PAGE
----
Hey, that’s pretty impressive when they can’t get your big final-score death toll nailed down to within 30 million. Still, as President Obama’s communications director says, he lived his dream, and so can you, although if your dream involves killing, oh, 50 million to 80 million Chinamen, you may have your work cut out. But let’s stick with the Fenby figure: He killed 40 million to 70 million Chinamen. Whoops, can you say “Chinamen“ or is that racist? Oh, and sexist. So hard keeping up with the Sensitivity Police in this pansified political culture, isn’t it? But you can kill 40 million to 70 million Chinamen and that’s fine and dandy: You’ll be cited as an inspiration by the White House to an audience of high school students. You can be anything you want to be! Look at Mao: He wanted to be a mass murderer, and he lived his dream! You can too!
The White House now says that Ms. Dunn was “joking.” Anyone tempted to buy that spin should look at the tape: If this is her Friars Club routine, she needs to work on her delivery. But, for the sake of argument, try a thought experiment:
Midway through George W. Bush’s second term, press secretary Tony Snow goes to Chester A. Arthur High School to give a graduation speech. “I know it looks tough right now. You’re young, you’re full of zip, but the odds seem hopeless. Let me tell you about another young man facing tough choices 80 years ago. It’s last orders at the Munich beer garden — gee, your principal won’t thank me for mentioning that — and all the natural blonds are saying, ‘But Adolf, see reason. The Weimar Republic’s here to stay, and besides, the international Jewry control everything.’ And young Adolf Hitler puts down his foaming stein and stands on the table and sings a medley of ‘I Gotta Be Me,’ ‘(Learning to Love Yourself Is the Greatest Love of All’) and ‘The Sun’ll Come Out Tomorrow,’ and by the end of that night, there wasn’t a Jewish greengrocer’s anywhere in town with glass in its windows. Don’t play by the other side’s rules; make your own kind of music. And always remember: You’ve gotta have a dream, if you don’t have a dream, how you gonna have a dream come true?”
Anyone think he’d still have a job?
Well, so what? All those dead Chinese are no-name peasants a long way away. What’s the big deal? If you say, “Chairman Mao? Wasn’t he the wacko who offed 70 million Chinks?” you’ll be hounded from public life for saying the word “Chinks.” But, if you commend the murderer of those 70 million as a role model in almost any schoolroom in the country from kindergarten to the Ivy League, it’s so entirely routine that only a crazy like Mr. Beck would be boorish enough to point it out.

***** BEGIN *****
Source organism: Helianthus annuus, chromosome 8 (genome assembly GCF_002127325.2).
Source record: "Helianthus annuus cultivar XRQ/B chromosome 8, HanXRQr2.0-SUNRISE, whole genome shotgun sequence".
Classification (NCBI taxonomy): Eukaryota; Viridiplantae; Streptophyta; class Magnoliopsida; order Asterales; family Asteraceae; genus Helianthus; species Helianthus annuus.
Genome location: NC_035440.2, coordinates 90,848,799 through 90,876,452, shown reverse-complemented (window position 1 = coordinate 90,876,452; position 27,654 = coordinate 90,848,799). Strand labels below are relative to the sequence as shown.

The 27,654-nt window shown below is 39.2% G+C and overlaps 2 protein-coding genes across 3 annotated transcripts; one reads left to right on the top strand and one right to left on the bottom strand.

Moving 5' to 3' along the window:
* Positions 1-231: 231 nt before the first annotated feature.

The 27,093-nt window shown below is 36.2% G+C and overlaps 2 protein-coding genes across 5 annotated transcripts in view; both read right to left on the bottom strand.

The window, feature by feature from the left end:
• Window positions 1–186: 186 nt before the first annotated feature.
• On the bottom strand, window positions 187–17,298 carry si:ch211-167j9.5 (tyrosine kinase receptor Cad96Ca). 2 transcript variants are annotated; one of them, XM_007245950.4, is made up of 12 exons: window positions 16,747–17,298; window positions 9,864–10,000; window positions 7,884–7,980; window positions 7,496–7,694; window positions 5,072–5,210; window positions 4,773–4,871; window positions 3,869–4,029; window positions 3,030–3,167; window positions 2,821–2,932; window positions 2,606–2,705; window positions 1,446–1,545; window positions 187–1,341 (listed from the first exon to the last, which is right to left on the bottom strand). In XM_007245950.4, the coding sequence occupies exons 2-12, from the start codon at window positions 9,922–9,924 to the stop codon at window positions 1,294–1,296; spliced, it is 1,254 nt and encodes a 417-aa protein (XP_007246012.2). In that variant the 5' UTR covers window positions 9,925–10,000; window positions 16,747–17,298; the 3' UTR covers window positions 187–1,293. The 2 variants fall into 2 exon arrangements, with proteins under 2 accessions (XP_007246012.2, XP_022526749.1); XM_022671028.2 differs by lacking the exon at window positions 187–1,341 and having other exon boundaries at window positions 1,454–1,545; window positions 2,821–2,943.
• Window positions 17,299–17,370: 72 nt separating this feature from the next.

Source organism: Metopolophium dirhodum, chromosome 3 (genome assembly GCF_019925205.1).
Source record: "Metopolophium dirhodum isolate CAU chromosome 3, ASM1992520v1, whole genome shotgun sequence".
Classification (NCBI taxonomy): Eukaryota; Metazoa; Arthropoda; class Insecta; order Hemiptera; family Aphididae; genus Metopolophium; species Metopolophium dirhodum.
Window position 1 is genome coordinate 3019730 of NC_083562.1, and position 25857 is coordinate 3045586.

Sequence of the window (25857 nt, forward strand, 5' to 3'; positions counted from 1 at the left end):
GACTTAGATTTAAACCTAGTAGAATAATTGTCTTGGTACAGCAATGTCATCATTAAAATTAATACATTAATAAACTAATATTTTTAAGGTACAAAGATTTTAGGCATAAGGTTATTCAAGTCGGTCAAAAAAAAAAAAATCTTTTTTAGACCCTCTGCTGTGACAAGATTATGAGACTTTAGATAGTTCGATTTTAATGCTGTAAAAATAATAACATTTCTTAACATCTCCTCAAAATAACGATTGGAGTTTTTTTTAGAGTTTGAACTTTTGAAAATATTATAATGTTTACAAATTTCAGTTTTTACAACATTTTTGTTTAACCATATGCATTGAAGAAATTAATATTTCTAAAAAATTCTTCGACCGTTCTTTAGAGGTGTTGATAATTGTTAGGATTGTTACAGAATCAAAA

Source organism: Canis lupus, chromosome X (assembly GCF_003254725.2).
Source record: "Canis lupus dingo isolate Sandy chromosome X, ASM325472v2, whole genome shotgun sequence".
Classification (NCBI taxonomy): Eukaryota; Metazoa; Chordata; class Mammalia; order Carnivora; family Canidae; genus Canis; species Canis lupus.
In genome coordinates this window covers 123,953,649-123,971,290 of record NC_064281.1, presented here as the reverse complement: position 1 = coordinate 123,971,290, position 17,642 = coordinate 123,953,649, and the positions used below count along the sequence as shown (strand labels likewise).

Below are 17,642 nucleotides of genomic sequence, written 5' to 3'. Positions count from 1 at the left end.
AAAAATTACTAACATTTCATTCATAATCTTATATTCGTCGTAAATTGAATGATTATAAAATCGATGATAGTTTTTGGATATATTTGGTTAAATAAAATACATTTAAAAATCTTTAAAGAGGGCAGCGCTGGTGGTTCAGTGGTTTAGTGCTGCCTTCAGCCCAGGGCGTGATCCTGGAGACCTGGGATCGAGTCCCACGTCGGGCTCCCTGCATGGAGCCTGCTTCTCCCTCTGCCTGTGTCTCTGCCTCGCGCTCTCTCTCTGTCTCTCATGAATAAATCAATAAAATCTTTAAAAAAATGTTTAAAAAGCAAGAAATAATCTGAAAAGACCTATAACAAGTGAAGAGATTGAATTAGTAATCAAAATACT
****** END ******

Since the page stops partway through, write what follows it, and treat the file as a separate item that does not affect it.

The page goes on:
That’s odd, don’t you think? Because it suggests that our present age of politically correct hypersensitivity is not just morally unserious, but profoundly decadent.
Twenty years ago this fall, the Iron Curtain was coming down in Europe. Across the Warsaw Pact, the jailers of the communist prison-states lost their nerve, and the cell walls crumbled. Matt Welch, the editor of Reason magazine, wonders why the anniversary is going all but unobserved. Why aren’t we making more of the biggest mass liberation in history?
Well, because to celebrate it would involve recognizing it as a victory over communism. And, after the left’s long march through the institutions of the West, most are not willing to do that. There’s the bad totalitarianism (Nazism) and the good totalitarianism (communism), whose apologists and, indeed, fetishists can still be found everywhere, even unto the White House.
Mr. Limbaugh’s remarks are “divisive”; Ms. Dunn’s are entirely normal. But don’t worry, the new Fairness Doctrine will take care of the problem.
Mark Steyn is the author of the New York Times best-seller “America Alone” (Regnery, 2006).